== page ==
- 13. Kim C, Choi CG, Cho S, Kim D. A comparative study of aggregate and disaggregate gravity models using Seoul metropolitan subway trip data. Transportation Planning and Technology. 2009;32(1):59–70.
- 14. Kincses Á, Tóth G. The Application of Gravity Model in the Investigation of Spatial Structure. Acta Polytechnica Hungarica. 2014;11(2):5–19.
- 15. Celik HM. Sample size needed for calibrating trip distribution and behavior of the gravity model. Journal of Transport Geography. 2010;18(1):183–190.
- 16. http://www data go kr. Public Data Portal, South Korea;. http://www.data.go.kr.
- 17. Bergstrand JH. The gravity equation in international trade: some microeconomic foundations and empirical evidence. The review of economics and statistics. 1985;p. 474–481.
- 18. Lewer JJ, Van den Berg H. A gravity model of immigration. Economics letters. 2008;99(1):164–167.
- 19. Yun S, Sen A. Computation of maximum likelihood estimates of gravity model parameters. Journal of Regional Science. 1994;34(2):199–216.
- 20. Thakuriah P, VIRMANI D, YUN S, METAXATOS P. Estimation of the Demand for Inter-City Travel Issues with Using the American Travel Survey. Transportation Research E-Circular, 255Á269. 2001;.
- 21. McNally MG. The four step model. Handbook of transport modelling. 2007;1:35–41.
- 22. Stopher PR. Deficiencies of travel-forecasting methods relative to mobile emissions. Journal of Transportation Engineering. 1993;119(5):723–741.
- 23. Marble DF. Transport inputs at urban residential sites. Papers in Regional Science. 1959;5(1):253–266.
- 24. Koenig JG. Indicators of urban accessibility: theory and application. Transportation. 1980;9(2):145–172.
- 25. Hanson S. The determinants of daily travel-activity patterns: relative location and sociodemographic factors. Urban Geography. 1982;3(3):179–202.
- 26. Hanson S, Schwab M. Accessibility and intraurban travel. Environment and Planning A. 1987;19(6):735–748.
- 27. Handy S. Regional versus local accessibility: Implications for nonwork travel. University of California Transportation Center. 1993;.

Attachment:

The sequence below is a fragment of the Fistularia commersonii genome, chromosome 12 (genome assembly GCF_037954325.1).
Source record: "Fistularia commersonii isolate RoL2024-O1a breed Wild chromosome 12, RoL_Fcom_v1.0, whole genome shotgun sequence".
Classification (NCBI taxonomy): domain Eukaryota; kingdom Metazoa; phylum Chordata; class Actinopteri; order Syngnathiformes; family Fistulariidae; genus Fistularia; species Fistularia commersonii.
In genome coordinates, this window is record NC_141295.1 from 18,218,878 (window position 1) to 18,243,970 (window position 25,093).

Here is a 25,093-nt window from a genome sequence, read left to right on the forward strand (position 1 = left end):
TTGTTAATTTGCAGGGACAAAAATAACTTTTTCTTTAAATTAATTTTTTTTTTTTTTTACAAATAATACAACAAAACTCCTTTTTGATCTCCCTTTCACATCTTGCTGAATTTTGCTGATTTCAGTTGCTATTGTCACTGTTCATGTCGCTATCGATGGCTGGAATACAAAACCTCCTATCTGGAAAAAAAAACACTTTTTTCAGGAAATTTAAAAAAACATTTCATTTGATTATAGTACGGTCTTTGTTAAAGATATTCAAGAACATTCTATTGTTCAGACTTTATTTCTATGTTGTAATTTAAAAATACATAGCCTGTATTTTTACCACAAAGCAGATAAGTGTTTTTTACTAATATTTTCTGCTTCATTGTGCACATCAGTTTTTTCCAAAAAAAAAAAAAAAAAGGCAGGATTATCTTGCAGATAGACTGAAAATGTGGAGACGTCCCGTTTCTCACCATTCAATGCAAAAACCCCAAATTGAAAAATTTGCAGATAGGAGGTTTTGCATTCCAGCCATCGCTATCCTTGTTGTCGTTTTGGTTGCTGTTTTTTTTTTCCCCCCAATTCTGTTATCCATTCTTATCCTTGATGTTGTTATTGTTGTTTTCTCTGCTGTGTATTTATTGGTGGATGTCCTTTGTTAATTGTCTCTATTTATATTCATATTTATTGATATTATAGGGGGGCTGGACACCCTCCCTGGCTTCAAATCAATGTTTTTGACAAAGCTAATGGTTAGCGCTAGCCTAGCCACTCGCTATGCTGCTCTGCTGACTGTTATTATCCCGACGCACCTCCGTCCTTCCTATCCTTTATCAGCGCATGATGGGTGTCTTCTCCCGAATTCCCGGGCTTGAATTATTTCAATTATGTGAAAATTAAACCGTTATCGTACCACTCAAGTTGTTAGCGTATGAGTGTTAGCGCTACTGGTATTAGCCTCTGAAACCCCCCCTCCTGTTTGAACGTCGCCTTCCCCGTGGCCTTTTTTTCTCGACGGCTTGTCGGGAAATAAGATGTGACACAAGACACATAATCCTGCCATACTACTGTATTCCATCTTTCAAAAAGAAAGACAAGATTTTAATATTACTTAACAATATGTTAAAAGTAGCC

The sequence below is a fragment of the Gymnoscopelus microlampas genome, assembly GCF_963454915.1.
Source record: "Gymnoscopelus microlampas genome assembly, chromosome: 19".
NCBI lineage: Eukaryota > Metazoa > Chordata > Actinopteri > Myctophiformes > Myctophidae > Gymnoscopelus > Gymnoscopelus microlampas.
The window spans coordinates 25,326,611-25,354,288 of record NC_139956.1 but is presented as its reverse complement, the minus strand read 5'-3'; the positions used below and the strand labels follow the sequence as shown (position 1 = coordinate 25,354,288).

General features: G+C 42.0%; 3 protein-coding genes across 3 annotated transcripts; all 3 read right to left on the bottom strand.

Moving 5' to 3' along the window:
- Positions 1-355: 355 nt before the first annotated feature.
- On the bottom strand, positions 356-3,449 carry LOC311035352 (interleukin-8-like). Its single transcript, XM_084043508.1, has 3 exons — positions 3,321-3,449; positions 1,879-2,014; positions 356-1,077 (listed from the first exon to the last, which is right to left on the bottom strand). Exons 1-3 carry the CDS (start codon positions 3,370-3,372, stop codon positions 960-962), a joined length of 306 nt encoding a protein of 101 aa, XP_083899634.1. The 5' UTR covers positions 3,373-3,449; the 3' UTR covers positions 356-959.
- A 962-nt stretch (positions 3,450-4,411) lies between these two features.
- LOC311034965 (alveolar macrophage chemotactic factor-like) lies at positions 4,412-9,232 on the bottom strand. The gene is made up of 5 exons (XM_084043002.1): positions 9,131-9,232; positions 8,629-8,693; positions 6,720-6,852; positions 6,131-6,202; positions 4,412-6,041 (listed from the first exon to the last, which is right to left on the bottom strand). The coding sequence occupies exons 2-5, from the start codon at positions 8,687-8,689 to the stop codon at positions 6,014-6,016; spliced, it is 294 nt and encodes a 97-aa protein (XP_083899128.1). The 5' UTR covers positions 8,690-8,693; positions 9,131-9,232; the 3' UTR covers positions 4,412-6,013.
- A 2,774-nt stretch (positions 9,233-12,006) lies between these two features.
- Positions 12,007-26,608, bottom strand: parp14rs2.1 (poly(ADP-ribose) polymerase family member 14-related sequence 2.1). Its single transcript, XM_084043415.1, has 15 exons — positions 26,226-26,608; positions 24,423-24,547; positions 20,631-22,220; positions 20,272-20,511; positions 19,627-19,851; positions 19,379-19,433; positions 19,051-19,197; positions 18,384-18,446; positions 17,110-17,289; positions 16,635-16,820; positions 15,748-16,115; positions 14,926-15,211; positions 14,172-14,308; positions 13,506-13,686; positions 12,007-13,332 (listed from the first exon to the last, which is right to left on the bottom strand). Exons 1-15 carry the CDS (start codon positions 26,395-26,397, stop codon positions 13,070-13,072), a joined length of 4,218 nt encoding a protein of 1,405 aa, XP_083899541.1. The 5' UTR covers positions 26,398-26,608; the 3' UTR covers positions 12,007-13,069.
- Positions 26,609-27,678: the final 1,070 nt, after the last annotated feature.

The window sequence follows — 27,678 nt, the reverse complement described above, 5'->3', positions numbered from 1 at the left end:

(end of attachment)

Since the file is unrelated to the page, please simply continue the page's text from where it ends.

- 28. Handy SL. Understanding the link between urban form and nonwork travel behavior. Journal of planning education and research. 1996;15(3):183–198.
- 29. Kitamura R, Mokhtarian PL, Laidet L. A micro-analysis of land use and travel in five neighborhoods in the San Francisco Bay Area. Transportation. 1997;24(2):125–158.
- 30. Paaswell RE, Berechman J. The Urban Disadvantaged and the Search for Locational Opportunity. Traffic Quarterly. 1976;30(1).
- 31. Neels K, Cheslow M, Kirby R, Peterson G. An empirical investigation of the effects of land use on urban travel. Washington, DC: The Urban Institute. 1977;p. 17–30.
- 32. Landrock JN. Spatial stability of average daily travel times and trip rates within Great Britain. Transportation Research Part A: General. 1981;15(1):55–62.
- 33. Wilson AG. A statistical theory of spatial distribution models. Transportation research. 1967;1(3):253–269.
- 34. Hyman G, et al. The calibration of trip distribution models. Environment and Planning. 1969;1(3):105–112.
- 35. Evans AW. Some properties of trip distribution methods. Transportation Research. 1970;4(1):19–36.
- 36. Finney ND. Trip distribution models. New Perspectives in Urban Transportation Research. 1972;p. 63–146.
- 37. Wills MJ. A flexible gravity-opportunities model for trip distribution. Transportation Research Part B: Methodological. 1986;20(2):89–111.
- 38. Gonçalves MB, Ulyssea-Neto I. The development of a new gravity—opportunity model for trip distribution. Environment and Planning A. 1993;25(6):817–826.
- 39. Roy J. Comment on “The Development of a New Gravity—Opportunity Model for Trip Distribution”. Environment and Planning A. 1993;25(11):1689–1691.
- 40. Jurdak R, Zhao K, Liu J, AbouJaoude M, Cameron M, Newth D. Understanding human mobility from Twitter. PloS one. 2015;10(7):e0131469. pmid:26154597
- 41. Beiró MG, Panisson A, Tizzoni M, Cattuto C. Predicting human mobility through the assimilation of social media traces into mobility models. EPJ Data Science. 2016;5(1):30.
- 42. Ikawa Y, Enoki M, Tatsubori M. Location inference using microblog messages. In: Proceedings of the 21st International Conference on World Wide Web. ACM; 2012. p. 687–690.
- 43. Ajao O, Hong J, Liu W. A survey of location inference techniques on Twitter. Journal of Information Science. 2015;41(6):855–864.
- 44. Song C, Qu Z, Blumm N, Barabási AL. Limits of predictability in human mobility. Science. 2010;327(5968):1018–1021. pmid:20167789